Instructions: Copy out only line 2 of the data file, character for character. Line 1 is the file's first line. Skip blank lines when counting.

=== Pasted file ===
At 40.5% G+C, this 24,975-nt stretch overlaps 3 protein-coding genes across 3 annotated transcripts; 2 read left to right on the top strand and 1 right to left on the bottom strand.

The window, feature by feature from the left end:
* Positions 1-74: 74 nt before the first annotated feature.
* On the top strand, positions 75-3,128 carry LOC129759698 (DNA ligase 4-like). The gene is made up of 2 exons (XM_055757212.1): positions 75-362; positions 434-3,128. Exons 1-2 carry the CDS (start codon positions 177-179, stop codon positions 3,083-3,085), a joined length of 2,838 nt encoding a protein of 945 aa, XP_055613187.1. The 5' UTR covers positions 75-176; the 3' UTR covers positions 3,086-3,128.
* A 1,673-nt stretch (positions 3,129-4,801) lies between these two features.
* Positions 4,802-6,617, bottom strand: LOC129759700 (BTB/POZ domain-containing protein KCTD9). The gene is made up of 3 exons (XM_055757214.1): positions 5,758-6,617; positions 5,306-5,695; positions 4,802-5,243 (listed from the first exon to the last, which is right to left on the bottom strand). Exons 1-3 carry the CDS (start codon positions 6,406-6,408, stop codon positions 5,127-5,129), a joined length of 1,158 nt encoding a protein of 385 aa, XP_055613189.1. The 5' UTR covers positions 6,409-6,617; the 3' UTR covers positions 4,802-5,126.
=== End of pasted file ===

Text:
The window, feature by feature from the left end: